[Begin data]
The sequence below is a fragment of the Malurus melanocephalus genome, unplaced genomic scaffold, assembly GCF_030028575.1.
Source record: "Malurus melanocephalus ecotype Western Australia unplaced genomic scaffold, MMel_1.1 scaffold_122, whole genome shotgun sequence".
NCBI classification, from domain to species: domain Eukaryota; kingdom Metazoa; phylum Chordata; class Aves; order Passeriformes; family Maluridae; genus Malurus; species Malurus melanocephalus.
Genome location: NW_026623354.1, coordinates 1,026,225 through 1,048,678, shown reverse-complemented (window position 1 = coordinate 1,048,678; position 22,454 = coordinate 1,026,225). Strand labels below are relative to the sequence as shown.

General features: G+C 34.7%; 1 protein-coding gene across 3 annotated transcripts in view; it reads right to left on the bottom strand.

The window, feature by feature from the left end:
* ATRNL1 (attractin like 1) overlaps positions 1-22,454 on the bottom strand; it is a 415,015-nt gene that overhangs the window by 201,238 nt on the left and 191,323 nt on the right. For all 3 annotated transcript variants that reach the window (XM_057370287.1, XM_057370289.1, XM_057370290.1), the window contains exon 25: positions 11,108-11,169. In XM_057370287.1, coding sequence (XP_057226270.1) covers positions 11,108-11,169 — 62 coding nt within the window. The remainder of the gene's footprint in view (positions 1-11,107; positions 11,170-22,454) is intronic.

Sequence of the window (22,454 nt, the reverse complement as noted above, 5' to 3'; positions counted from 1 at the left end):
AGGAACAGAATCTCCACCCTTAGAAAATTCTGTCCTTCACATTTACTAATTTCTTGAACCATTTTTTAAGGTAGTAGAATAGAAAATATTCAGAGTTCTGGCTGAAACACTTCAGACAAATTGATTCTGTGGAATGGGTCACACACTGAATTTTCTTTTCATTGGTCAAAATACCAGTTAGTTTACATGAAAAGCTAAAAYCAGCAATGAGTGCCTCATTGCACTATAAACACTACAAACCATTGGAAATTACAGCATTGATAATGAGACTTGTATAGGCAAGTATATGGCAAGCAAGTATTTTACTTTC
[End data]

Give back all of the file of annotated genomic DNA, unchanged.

The sequence below is a fragment of the Malurus melanocephalus genome, unplaced genomic scaffold, assembly GCF_030028575.1.
Source record: "Malurus melanocephalus ecotype Western Australia unplaced genomic scaffold, MMel_1.1 scaffold_122, whole genome shotgun sequence".
NCBI classification, from domain to species: domain Eukaryota; kingdom Metazoa; phylum Chordata; class Aves; order Passeriformes; family Maluridae; genus Malurus; species Malurus melanocephalus.
Genome location: NW_026623354.1, coordinates 1,026,225 through 1,048,678, shown reverse-complemented (window position 1 = coordinate 1,048,678; position 22,454 = coordinate 1,026,225). Strand labels below are relative to the sequence as shown.

General features: G+C 34.7%; 1 protein-coding gene across 3 annotated transcripts in view; it reads right to left on the bottom strand.

The window, feature by feature from the left end:
* ATRNL1 (attractin like 1) overlaps positions 1-22,454 on the bottom strand; it is a 415,015-nt gene that overhangs the window by 201,238 nt on the left and 191,323 nt on the right. For all 3 annotated transcript variants that reach the window (XM_057370287.1, XM_057370289.1, XM_057370290.1), the window contains exon 25: positions 11,108-11,169. In XM_057370287.1, coding sequence (XP_057226270.1) covers positions 11,108-11,169 — 62 coding nt within the window. The remainder of the gene's footprint in view (positions 1-11,107; positions 11,170-22,454) is intronic.

Sequence of the window (22,454 nt, the reverse complement as noted above, 5' to 3'; positions counted from 1 at the left end):
AGGAACAGAATCTCCACCCTTAGAAAATTCTGTCCTTCACATTTACTAATTTCTTGAACCATTTTTTAAGGTAGTAGAATAGAAAATATTCAGAGTTCTGGCTGAAACACTTCAGACAAATTGATTCTGTGGAATGGGTCACACACTGAATTTTCTTTTCATTGGTCAAAATACCAGTTAGTTTACATGAAAAGCTAAAAYCAGCAATGAGTGCCTCATTGCACTATAAACACTACAAACCATTGGAAATTACAGCATTGATAATGAGACTTGTATAGGCAAGTATATGGCAAGCAAGTATTTTACTTTC